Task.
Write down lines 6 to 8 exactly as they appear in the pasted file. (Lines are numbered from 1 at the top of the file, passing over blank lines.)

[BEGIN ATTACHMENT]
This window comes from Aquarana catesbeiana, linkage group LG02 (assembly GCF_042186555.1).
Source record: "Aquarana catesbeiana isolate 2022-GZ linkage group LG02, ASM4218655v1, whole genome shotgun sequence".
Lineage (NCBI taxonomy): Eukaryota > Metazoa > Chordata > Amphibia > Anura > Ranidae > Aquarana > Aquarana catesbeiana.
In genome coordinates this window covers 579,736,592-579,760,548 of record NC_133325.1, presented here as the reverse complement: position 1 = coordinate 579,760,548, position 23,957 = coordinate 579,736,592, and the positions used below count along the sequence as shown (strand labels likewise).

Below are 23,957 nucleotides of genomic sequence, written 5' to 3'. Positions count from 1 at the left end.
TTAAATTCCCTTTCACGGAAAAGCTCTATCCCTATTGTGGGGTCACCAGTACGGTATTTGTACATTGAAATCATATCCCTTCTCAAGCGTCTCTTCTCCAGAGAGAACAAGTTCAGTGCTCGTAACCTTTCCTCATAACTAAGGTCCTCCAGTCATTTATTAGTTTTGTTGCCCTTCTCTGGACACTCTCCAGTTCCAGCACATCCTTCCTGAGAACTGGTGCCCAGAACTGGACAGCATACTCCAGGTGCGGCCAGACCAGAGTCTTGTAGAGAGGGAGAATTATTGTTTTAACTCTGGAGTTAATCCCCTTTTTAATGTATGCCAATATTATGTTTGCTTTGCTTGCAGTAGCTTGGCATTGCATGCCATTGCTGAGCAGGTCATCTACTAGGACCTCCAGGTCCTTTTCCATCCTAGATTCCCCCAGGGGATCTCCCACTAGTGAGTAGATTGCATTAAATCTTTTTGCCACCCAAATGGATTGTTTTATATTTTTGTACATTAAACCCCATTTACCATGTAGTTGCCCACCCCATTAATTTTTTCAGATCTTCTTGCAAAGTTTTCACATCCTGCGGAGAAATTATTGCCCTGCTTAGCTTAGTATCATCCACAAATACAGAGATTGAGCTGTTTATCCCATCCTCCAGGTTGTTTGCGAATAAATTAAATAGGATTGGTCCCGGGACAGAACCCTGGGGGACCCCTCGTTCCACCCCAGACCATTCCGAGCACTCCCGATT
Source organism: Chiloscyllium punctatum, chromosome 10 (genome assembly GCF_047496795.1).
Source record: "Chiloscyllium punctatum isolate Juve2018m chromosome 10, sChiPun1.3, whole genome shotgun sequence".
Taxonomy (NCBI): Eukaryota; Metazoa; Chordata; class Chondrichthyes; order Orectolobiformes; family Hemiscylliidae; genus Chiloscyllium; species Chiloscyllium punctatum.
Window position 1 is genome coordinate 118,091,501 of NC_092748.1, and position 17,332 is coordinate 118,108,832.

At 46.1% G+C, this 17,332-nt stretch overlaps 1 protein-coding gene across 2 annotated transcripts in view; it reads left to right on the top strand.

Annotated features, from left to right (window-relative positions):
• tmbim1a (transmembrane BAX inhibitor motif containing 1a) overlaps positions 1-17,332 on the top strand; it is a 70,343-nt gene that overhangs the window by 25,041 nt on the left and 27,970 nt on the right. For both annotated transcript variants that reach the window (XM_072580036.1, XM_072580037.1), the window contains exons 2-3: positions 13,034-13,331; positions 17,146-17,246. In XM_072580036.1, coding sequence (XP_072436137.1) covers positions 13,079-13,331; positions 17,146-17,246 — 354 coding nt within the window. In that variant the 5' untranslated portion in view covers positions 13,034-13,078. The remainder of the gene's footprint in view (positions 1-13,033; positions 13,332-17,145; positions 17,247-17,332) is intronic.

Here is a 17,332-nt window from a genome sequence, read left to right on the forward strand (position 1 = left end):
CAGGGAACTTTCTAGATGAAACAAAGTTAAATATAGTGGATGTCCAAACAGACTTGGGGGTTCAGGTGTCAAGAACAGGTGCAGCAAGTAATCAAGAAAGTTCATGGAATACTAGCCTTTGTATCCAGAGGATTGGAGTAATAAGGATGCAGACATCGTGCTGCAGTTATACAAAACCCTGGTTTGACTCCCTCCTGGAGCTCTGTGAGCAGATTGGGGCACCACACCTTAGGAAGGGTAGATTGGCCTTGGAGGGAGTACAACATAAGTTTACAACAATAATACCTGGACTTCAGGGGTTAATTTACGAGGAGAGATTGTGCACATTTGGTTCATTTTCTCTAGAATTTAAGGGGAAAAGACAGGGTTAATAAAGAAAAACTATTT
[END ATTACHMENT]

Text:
TTAAATTCCCTTTCACGGAAAAGCTCTATCCCTATTGTGGGGTCACCAGTACGGTATTTGTACATTGAAATCATATCCCTTCTCAAGCGTCTCTTCTCCAGAGAGAACAAGTTCAGTGCTCGTAACCTTTCCTCATAACTAAGGTCCTCCAGTCATTTATTAGTTTTGTTGCCCTTCTCTGGACACTCTCCAGTTCCAGCACATCCTTCCTGAGAACTGGTGCCCAGAACTGGACAGCATACTCCAGGTGCGGCCAGACCAGAGTCTTGTAGAGAGGGAGAATTATTGTTTTAACTCTGGAGTTAATCCCCTTTTTAATGTATGCCAATATTATGTTTGCTTTGCTTGCAGTAGCTTGGCATTGCATGCCATTGCTGAGCAGGTCATCTACTAGGACCTCCAGGTCCTTTTCCATCCTAGATTCCCCCAGGGGATCTCCCACTAGTGAGTAGATTGCATTAAATCTTTTTGCCACCCAAATGGATTGTTTTATATTTTTGTACATTAAACCCCATTTACCATGTAGTTGCCCACCCCATTAATTTTTTCAGATCTTCTTGCAAAGTTTTCACATCCTGCGGAGAAATTATTGCCCTGCTTAGCTTAGTATCATCCACAAATACAGAGATTGAGCTGTTTATCCCATCCTCCAGGTTGTTTGCGAATAAATTAAATAGGATTGGTCCCGGGACAGAACCCTGGGGGACCCCTCGTTCCACCCCAGACCATTCCGAGCACTCCCGATT
Source organism: Chiloscyllium punctatum, chromosome 10 (genome assembly GCF_047496795.1).
Source record: "Chiloscyllium punctatum isolate Juve2018m chromosome 10, sChiPun1.3, whole genome shotgun sequence".